Exercise & Anxiety
vasisthasanaIt is well documented in scientific research that regular exercise enhances mood, and “remodels” the brain, making it more resistant to stress. Exercise is an important part of a plan to treat anxiety. The minimum amount of exercise needed to affect the brain and combat anxiety/depression is 20 minutes, 3 times per week. The intensity does not matter as much as the duration; a sustained effort of 20 minutes 3 times a week is sufficient. Regularity is also important; if you skip a week and plan to make it up by exercising 6 times the next week, you will not get the same results. Also, the more severe your symptoms, the more dedicated and regular your exercise routine should be. For severe cases 5 times a week would yield better results than the minimum of 3. Choose an activity that interests you or that you enjoy. You are much more likely to stick with something that you enjoy. Studies show that the profound effects of exercise, when used as part of a plan to treat anxiety, take 3-6 weeks to be noticed significantly in the mind/body. It doesn’t happen overnight – stick with a program.
Try to establish a “flow.” Start slow, and gentle. Gradually build up endurance and strength, and eventually the flow will come naturally. To enter a state of flow you should be challenged, but not overwrought. As we say in Yoga, “find the balance between effort and ease.” If it is too easy, make it harder; if it is too hard, make it easier. As your strength and endurance increase, so will your distance and/or amount of time spent in the activity. Don’t push too hard too fast.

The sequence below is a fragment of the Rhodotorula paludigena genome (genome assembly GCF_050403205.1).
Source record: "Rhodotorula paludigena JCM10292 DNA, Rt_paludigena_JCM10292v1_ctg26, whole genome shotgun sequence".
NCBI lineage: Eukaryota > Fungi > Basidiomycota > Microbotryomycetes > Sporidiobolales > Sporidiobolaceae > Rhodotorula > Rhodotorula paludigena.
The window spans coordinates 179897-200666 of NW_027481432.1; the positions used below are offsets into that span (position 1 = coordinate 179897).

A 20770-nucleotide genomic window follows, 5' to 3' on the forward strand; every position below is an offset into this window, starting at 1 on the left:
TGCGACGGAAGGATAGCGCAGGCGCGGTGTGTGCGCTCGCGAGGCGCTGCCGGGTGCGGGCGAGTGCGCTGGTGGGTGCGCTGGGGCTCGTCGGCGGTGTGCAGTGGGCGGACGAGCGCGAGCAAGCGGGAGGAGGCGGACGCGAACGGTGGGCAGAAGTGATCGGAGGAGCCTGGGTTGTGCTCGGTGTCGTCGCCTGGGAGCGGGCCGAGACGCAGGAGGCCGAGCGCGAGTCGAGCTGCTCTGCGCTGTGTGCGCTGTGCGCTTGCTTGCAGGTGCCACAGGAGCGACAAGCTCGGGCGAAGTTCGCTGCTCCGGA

Try exercises that maintain an elevated heart rate, but are not overly strenuous (e.g. swimming, walking

[aim for 15 minute mile], bicycling, or jog/walk).
People that exercise in groups stick with regimens or programs more regularly and for longer periods of time. Enlist a friend or family member, or join a walking club.
Monitor the regularity of your exercise routine by using the Tracking Chart provided.
Experiment with variety; walk one day, take a hike through a canyon the next, and swim some laps on yet another day. Variety adds interest and chases away boredom.

Please support the Overcome Anxiety Project, a 501(c)3 non-profit organization, in their efforts to create an online program based on the very successful “Overcoming Anxiety: A Natural & Holistic Approach” – help bring these self-healing techniques out to all who are seeking for help with chronic anxiety.

Resources: Exercise and Anxiety Research
McDonald, D.G., and J.A. Hogdon. The Psychological Effects of Aerobic Fitness Training: Research and Theory. New York: Springer-Verlag, 1991.
Long, B.C., and R. van Stavel. “Effects of Exercise Training on Anxiety. A Meta-Analysis,” Journal of Applied Sport Psychology 7 (1995): 167-189.
DiLorenzo, T.M., E.P. Bargman, et al., “Long-Term Effects of Aerobic Exercise on Psychological Outcomes,” Preventive Medicine 28, no. 1(1999): 75-85.
Sher, L., “Exercise, Well-Being, and Endogenous Molecules of Mood,” The Lancet 348, no. 9025 (1996): 477.